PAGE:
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Digitalisation: why we need a smart power grid

The energy transformation will not only require major efforts by power generation companies; huge growth in photovoltaic, wind and hydro generating capacity will be necessary by 2030 if renewables are to fully satisfy Austria’s electricity needs. This will also bring about significant challenges for system operators. In addition to large-scale power stations that inject electricity directly into the top grid level – the transmission system – large numbers of small and medium-sized plants, such as PV facilities and wind turbines, will have to be connected to the grid via the distribution networks. What’s more, the amount of electricity generated at these stations depends heavily on weather conditions, and can fluctuate widely over the course of a day. This is making it more difficult for system operators to maintain balance in their systems. The solution? Greater digitalisation aimed at making the electricity network smarter. 

From roller counters to digital displays

Many Austrian households still have mechanical Ferraris electricity meters, with analogue roller counters that show the number of kilowatt hours consumed.

Smart Meter
© Christian Fischer

Over the coming years they will be replaced by digital meters. Visits from meter readers will become a thing of the past, as the new smart meters can be read remotely. They also continuously record data on energy consumption and capacity. Readings are taken once a day, or, if requested by the customer, every 15 minutes. Energy suppliers receive the data once a month so that they can issue the invoice – so unexpected back-billing will also soon be consigned to history. And the data recorded will also play a part in helping to keep the power grid stable.

This is because forecasting consumption as accurately as possible is key to ensuring supply security. When and where will large volumes of electricity be needed – and when and where is a certain amount of electricity likely to be available? The more precise the information available in advance, the easier it is to balance out differences between generation and consumption. In future, many consumers will generate their own power, for example with rooftop PV systems, and inject any excess electricity into the grid. This will make it increasingly difficult to prepare accurate forecasts – but streams of reliable, up-to-the-minute data help to counteract this problem.

Making optimum use of the electricity network

The aim is to make the European electricity network smarter in the future, which will also lead to changes in the role played by system operators. Besides operating and extending power networks, system operators are responsible for managing data flows between electricity consumers, traders and generators, as well as storage facility operators. This high level of integration will put consumers such as industrial enterprises in a position to respond to the current grid situation, allowing them to reduce their consumption when less electricity is available, and vice versa.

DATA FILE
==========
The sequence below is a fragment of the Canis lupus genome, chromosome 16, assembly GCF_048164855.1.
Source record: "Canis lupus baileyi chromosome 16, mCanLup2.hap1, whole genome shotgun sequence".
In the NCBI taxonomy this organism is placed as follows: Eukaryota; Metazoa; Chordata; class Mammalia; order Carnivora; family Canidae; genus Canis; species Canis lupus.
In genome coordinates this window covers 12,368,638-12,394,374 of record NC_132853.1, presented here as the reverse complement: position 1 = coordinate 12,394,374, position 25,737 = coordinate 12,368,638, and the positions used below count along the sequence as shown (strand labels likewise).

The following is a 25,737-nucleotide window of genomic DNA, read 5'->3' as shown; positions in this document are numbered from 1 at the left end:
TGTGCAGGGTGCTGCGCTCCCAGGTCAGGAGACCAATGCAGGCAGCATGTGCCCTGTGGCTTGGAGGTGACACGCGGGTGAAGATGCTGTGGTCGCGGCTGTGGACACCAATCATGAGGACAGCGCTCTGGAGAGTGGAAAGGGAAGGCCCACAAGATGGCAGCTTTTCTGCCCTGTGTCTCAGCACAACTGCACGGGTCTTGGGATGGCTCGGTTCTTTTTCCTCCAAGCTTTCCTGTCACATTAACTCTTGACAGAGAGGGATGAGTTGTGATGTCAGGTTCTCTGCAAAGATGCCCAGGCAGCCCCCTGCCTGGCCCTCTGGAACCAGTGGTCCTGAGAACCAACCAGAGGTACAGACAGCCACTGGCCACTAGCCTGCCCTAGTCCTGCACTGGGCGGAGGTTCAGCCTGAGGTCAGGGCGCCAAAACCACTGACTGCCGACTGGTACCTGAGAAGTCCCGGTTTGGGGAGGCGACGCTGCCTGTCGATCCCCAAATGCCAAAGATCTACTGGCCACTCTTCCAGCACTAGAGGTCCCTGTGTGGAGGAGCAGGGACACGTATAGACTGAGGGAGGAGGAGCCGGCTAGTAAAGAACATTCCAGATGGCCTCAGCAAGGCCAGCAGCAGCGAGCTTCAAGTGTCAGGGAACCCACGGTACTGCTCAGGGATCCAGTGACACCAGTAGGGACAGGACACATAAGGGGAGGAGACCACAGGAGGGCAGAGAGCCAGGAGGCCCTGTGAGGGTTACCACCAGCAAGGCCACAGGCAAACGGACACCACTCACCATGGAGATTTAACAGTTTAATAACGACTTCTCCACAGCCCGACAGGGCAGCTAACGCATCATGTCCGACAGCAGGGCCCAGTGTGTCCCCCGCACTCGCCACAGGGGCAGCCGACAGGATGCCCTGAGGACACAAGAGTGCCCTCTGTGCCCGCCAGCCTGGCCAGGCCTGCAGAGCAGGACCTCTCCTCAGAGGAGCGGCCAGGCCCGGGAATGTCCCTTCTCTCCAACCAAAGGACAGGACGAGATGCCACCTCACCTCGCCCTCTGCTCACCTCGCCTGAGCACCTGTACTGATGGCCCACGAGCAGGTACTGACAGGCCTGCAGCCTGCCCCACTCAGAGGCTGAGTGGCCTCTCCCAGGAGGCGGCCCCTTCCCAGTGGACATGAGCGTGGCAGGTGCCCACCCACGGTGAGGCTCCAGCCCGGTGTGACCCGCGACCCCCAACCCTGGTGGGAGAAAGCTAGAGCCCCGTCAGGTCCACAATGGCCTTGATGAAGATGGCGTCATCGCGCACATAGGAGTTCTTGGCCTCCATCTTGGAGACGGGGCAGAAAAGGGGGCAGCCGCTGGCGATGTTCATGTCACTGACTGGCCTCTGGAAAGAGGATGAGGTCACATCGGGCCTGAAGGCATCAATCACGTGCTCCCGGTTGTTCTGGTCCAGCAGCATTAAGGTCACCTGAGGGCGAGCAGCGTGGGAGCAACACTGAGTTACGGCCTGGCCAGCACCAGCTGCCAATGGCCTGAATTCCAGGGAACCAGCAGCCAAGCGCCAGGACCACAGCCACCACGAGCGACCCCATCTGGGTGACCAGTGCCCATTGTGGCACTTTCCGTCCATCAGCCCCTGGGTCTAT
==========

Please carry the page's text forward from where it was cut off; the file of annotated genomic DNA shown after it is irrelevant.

This will also make it easier to integrate new consumers into the system, such as e-vehicle charging points as well as highly efficient heat pumps that can generate heat from electricity. In this way, the latest technology can help us to make more effective use of existing infrastructure. 

New possibilities for electricity customers

Smart meters are an essential part of a decentralised electricity system. Without them, it would be impossible to fully integrate every small PV system installed on the roofs of houses across the country. But thanks to electronic meters, consumers can see how much electricity they are using – and how much they are generating – at any time in the comfort of their own home.

Besides enabling active and highly accurate energy management, this will also open up new possibilities. For instance, households that produce their own electricity will be able to join up with others to form local energy communities where power is jointly produced and consumed. But energy communities are not only an option for people with their own generating facilities – consumers can also take part and buy locally generated green power.

Smart meters will deliver a host of other benefits for customers, too: they will make it easier to identify devices that use large amounts of power, allowing smart consumers to turn on those devices when large quantities of electricity are available. One example: electric vehicles can be recharged when electricity is cheaper.

Paving the way for flexible electricity prices

This comes courtesy of flexible tariffs that enable customers to benefit from price movements on the electricity markets. Meanwhile, digitalisation of the electricity system will open up entirely new business models for suppliers. To ensure that sensitive consumption data are handled securely, the Austrian electricity industry, in consultation with smart-meter manufacturers, has drawn up strict standards that go far beyond the EU General Data Protection Regulation (GDPR).